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17 of 17 people found the following review helpful By christopher on June 21, 2011
Format: Kindle Edition
Lord knows I came to this book a skeptic. I've known Drew to be funny from his comics for years, but that's a much different skill set. And this is my first Amazon review, not because I know the author (I don't), but because this is the first book that has really needed it.

Why? Simply because "Veins" is a hilarious and heartbreaking meditation on loneliness that should be read immediately by every American boy from 14 to 40.

Written smartly in 2- and 3-page diary-style vignettes, from the view of a narrator who barely understands how profoundly bad his decisions are, each cringe-worthy paragraph obliquely reinforces the desperate importance of having someone - anyone - to share your thoughts with. By the end of the book you will want to thank everyone on your speed dial, one by one, for providing you with whatever self-awareness you have.

The writing is very genuine, very personal, and quite relatable. Our eponymous narrator means well, making his misadventures that much harder to take. He even bleeps his own profanity! We all know people like this, and there but for the grace of God go we.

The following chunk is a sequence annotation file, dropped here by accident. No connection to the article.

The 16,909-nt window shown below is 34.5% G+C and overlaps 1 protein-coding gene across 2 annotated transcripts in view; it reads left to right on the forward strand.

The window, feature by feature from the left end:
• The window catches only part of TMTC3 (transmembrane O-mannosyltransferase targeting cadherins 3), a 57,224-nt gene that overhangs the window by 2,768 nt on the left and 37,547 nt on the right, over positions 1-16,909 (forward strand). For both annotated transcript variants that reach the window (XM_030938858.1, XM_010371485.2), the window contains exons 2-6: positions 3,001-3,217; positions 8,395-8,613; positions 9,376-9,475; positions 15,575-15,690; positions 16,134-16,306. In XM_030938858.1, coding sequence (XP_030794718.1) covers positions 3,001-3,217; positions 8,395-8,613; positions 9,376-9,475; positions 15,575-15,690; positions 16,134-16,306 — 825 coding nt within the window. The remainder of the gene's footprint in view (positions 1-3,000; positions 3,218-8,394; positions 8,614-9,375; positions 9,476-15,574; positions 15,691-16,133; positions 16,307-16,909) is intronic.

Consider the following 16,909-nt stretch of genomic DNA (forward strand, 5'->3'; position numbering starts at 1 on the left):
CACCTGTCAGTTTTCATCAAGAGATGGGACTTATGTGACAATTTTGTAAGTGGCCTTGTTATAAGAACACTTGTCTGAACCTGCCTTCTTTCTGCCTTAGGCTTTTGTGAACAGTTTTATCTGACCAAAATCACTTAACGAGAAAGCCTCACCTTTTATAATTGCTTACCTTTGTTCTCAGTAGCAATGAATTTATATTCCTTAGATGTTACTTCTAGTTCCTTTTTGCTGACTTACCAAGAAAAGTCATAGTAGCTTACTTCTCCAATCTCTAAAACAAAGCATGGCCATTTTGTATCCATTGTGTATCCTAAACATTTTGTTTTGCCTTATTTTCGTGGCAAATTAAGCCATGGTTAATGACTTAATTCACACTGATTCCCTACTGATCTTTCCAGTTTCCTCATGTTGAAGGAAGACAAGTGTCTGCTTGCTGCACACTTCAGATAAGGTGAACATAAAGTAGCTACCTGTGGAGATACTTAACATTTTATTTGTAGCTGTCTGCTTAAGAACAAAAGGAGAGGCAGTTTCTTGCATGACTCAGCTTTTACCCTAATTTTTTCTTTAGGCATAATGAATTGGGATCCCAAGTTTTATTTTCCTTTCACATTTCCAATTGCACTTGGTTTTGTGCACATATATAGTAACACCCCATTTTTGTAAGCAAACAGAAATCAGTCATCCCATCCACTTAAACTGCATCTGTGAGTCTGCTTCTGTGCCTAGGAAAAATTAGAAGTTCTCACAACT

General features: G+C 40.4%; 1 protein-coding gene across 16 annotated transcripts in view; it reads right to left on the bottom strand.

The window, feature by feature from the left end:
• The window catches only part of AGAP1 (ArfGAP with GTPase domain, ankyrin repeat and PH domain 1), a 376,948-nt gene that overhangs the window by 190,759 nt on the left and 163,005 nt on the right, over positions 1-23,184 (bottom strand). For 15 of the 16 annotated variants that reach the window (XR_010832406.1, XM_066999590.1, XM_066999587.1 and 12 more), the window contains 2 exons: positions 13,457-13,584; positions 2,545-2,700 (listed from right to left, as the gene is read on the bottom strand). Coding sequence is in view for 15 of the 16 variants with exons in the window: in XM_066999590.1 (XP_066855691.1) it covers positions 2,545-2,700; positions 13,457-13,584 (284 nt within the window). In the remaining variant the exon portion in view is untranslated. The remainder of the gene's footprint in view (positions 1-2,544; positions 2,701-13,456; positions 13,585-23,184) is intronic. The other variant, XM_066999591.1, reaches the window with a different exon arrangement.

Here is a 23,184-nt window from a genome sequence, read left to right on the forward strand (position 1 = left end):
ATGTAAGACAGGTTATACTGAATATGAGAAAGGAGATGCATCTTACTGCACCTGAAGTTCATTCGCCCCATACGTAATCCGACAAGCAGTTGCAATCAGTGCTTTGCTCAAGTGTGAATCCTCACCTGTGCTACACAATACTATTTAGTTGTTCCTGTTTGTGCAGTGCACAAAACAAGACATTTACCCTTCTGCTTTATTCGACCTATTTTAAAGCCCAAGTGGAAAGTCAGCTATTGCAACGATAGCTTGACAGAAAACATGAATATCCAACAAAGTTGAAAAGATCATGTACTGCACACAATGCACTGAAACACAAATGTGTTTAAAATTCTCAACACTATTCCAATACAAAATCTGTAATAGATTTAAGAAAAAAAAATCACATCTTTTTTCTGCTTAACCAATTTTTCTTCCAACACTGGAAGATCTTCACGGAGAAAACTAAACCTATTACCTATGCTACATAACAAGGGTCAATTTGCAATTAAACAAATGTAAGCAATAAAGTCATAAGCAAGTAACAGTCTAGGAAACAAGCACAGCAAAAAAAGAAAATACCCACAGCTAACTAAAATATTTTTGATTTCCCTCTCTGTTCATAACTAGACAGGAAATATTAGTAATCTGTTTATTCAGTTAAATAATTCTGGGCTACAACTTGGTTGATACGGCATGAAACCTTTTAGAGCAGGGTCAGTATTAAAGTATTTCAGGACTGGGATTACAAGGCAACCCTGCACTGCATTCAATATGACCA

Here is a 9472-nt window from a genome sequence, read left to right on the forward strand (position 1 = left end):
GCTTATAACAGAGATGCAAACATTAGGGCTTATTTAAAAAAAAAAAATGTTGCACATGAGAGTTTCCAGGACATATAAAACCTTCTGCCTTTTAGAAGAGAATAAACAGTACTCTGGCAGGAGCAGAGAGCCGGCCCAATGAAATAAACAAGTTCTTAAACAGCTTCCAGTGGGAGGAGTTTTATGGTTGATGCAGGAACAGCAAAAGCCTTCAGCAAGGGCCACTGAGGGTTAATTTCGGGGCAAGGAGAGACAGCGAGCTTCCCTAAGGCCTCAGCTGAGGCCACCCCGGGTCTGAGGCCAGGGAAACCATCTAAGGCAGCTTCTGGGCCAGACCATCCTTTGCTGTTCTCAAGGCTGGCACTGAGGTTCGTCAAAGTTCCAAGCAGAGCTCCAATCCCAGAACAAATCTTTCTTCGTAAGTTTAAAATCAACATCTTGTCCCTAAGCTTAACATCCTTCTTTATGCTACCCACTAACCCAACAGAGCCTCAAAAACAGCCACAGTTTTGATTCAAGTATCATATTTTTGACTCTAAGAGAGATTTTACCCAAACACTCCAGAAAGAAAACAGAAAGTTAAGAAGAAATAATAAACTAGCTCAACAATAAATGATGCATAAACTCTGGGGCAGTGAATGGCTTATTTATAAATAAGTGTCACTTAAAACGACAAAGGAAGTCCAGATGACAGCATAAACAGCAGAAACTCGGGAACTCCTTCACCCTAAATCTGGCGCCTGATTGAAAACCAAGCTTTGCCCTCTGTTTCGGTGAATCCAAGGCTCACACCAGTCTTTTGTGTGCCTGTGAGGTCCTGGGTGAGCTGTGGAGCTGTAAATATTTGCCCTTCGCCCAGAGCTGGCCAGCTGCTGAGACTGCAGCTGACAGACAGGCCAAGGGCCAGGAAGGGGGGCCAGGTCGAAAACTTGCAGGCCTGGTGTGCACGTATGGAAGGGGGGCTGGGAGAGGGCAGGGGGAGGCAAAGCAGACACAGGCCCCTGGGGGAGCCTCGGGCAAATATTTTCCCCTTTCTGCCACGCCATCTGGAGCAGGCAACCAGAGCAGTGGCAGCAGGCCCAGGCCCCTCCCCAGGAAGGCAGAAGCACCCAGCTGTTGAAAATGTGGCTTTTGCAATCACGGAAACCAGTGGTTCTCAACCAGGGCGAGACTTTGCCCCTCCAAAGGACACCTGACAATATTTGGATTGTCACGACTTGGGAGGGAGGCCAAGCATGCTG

That's enough for now. The book is worth your $5, regardless of your demographic. And after all this, the cruel irony is that a person like Veins, who could use it most of all, would never be able to afford a Kindle to read it on.
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14 of 14 people found the following review helpful By Dan tdaxp on April 22, 2011
Format: Kindle Edition Verified Purchase
We know the list. We have heard it so many times it does not mean anything.

The poor
The hungry
The weeping
The hated
The ostracized
The insulted
The scorned

In Veins, the list means something.

The narrator of Veins is a man who meets six of the seven beatitudes found in the Gospel of Luke.

The one beatitude M.R. does not match is weeping.M.R. feels his suffering too much to leap for joy, but his optimism is far brighter than many who are rich, well-fed, and well spoken of.

The sorrow of Veins would be unapproachable without comic touches, and here the novella does not lack. Veins is written by "Drew," the hilarious author of Toothpaste for Dinner.

Veins is the most haunting piece of fiction I have read in some time. Highly recommended! Buy it for the Kindle today!
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13 of 13 people found the following review helpful By Katie U. on April 22, 2011
Format: Kindle Edition
This book is pretty great. It had me laughing the whole time. You really learn some great life lessons from it. Example: Where to get the best free things, that GED's are a better option than torture, always avoid cops, and to bury your rap tapes.
I bought the hard copy. It's obviously the better deal (free paper).
Great job, Drew!